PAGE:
Livable Streets Member of the Month: Dan Latorre
Livable Streets Community member Dan Latorre has gone above and beyond the call of duty in his activism this month. After prodding Transportation Alternatives’ Brooklyn committee to organize their work through a Livable Streets Group, he set up two online conference sessions to teach other members about the array of tools offered and what they’re best suited for. The group’s 19 members are now busy using their blog and wiki pages to share meeting minutes and other information, and manage their various initiatives. Now, he and fellow group member Kevin Vincent are spearheading a
brilliant project to deliver bulk orders of bike rack requests to the
We asked Dan about how using Livable Streets to manage the group has gone so far.
Streetsblog: Why did you choose Livable Streets to organize your group’s efforts?
Dan Latorre: We’d been working through mailing lists and using Facebook to publicize events, but these forms of communication are closed. Even Facebook is private — you have to join to see everything there. In thinking of streets as the commons — shared spaces — we must make the process of working on these problems as open as possible.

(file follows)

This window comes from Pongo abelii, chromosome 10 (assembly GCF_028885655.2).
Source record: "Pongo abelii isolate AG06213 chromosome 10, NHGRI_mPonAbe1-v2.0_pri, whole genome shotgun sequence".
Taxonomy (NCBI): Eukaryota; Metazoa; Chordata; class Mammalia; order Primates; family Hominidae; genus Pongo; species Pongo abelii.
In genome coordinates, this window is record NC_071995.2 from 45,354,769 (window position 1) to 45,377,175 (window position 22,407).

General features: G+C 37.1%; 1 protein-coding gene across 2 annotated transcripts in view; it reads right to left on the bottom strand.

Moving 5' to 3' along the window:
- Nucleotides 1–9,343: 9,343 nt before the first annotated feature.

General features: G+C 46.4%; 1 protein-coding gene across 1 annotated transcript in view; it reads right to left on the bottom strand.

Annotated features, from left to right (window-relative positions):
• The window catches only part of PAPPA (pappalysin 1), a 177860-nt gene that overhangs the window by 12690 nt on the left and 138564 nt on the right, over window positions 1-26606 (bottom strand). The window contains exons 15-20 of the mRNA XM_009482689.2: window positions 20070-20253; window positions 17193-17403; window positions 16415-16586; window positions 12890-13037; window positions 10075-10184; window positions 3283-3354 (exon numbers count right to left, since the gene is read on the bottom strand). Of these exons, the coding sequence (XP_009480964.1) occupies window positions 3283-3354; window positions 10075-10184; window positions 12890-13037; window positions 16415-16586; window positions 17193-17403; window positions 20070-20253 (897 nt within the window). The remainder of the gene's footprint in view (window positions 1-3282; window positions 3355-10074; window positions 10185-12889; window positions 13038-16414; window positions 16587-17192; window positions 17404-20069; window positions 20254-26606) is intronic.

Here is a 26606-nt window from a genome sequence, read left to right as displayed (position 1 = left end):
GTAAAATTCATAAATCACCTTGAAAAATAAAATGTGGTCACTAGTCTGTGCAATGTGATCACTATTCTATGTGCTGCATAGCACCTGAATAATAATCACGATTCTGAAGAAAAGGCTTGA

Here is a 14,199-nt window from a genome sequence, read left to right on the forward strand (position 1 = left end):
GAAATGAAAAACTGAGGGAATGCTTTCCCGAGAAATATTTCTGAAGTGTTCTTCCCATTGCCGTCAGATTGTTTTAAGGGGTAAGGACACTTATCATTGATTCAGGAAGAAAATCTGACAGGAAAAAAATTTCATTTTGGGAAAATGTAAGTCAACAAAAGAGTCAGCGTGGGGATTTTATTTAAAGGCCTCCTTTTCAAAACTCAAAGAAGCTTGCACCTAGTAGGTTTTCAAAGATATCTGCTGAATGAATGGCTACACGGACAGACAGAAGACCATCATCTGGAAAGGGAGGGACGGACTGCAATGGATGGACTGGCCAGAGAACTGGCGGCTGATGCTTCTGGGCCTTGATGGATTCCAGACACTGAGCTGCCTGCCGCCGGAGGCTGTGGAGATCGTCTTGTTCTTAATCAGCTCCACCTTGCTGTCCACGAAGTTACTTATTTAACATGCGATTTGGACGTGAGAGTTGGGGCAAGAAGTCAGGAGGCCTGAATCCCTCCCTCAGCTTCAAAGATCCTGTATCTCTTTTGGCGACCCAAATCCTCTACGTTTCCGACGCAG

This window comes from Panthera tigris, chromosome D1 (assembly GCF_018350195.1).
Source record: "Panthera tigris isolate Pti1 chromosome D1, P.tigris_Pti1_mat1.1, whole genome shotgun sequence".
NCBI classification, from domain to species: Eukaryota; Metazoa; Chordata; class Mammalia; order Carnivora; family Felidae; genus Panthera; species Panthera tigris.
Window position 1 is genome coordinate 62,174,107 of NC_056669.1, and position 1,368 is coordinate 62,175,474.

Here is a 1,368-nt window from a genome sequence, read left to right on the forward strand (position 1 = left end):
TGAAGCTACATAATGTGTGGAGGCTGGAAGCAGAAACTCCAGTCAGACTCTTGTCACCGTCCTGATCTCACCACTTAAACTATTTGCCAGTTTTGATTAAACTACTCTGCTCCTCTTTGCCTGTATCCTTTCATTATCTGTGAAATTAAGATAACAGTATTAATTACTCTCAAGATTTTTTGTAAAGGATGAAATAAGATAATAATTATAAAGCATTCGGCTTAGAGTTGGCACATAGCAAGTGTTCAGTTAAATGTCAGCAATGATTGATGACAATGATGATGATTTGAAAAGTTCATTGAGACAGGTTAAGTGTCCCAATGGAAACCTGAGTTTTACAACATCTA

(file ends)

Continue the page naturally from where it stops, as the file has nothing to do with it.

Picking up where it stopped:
SB: Have these tools helped to streamline your group’s work?
DL: Absolutely. It’s easier for me as a volunteer to be efficient with my limited time when I’m not wasting it writing emails to many different people. The wiki pages allow you to see that a project is making progress and make it far faster and easier to share information with the different people we need to work with.
SB: How else have you and your group benefited from joining the Livable Streets Community?
DL: The Livable Streets Community gives us a home online: a virtual headquarters. Why am I a member? Because of the potential to form alliances with other groups and people; to improve our work by learning from them and vice versa. This gives us a public space online for that to happen. Already a DOT planner in Utah named Deb Henry found us and is keeping track of our work because she’s working on similar issues there. If you’re a group in Brooklyn with shared interests, we want to know about you — let’s connect!